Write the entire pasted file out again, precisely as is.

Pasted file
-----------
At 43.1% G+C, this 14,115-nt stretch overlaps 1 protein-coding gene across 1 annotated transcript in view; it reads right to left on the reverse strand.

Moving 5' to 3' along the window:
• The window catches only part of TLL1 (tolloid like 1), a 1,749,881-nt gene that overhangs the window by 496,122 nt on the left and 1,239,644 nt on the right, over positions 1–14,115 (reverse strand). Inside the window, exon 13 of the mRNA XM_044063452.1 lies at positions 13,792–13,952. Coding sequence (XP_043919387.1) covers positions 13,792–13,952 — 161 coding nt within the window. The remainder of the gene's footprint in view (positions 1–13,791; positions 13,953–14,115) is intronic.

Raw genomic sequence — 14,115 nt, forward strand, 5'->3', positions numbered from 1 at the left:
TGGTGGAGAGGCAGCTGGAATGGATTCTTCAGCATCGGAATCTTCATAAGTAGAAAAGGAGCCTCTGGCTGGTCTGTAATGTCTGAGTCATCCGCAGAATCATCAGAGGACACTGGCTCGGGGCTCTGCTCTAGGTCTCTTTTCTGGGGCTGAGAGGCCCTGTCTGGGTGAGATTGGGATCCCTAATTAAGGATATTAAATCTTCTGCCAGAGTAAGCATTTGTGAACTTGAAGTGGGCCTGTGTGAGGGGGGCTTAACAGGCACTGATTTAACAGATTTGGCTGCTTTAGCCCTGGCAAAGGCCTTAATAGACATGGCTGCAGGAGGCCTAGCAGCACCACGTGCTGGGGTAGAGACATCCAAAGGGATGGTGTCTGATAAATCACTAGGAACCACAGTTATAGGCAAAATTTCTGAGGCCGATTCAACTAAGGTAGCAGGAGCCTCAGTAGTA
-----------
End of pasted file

At 43.1% G+C, this 14,115-nt stretch overlaps 1 protein-coding gene across 1 annotated transcript in view; it reads right to left on the reverse strand.

Moving 5' to 3' along the window:
• The window catches only part of TLL1 (tolloid like 1), a 1,749,881-nt gene that overhangs the window by 496,122 nt on the left and 1,239,644 nt on the right, over positions 1–14,115 (reverse strand). Inside the window, exon 13 of the mRNA XM_044063452.1 lies at positions 13,792–13,952. Coding sequence (XP_043919387.1) covers positions 13,792–13,952 — 161 coding nt within the window. The remainder of the gene's footprint in view (positions 1–13,791; positions 13,953–14,115) is intronic.

Raw genomic sequence — 14,115 nt, forward strand, 5'->3', positions numbered from 1 at the left:
TGGTGGAGAGGCAGCTGGAATGGATTCTTCAGCATCGGAATCTTCATAAGTAGAAAAGGAGCCTCTGGCTGGTCTGTAATGTCTGAGTCATCCGCAGAATCATCAGAGGACACTGGCTCGGGGCTCTGCTCTAGGTCTCTTTTCTGGGGCTGAGAGGCCCTGTCTGGGTGAGATTGGGATCCCTAATTAAGGATATTAAATCTTCTGCCAGAGTAAGCATTTGTGAACTTGAAGTGGGCCTGTGTGAGGGGGGCTTAACAGGCACTGATTTAACAGATTTGGCTGCTTTAGCCCTGGCAAAGGCCTTAATAGACATGGCTGCAGGAGGCCTAGCAGCACCACGTGCTGGGGTAGAGACATCCAAAGGGATGGTGTCTGATAAATCACTAGGAACCACAGTTATAGGCAAAATTTCTGAGGCCGATTCAACTAAGGTAGCAGGAGCCTCAGTAGTA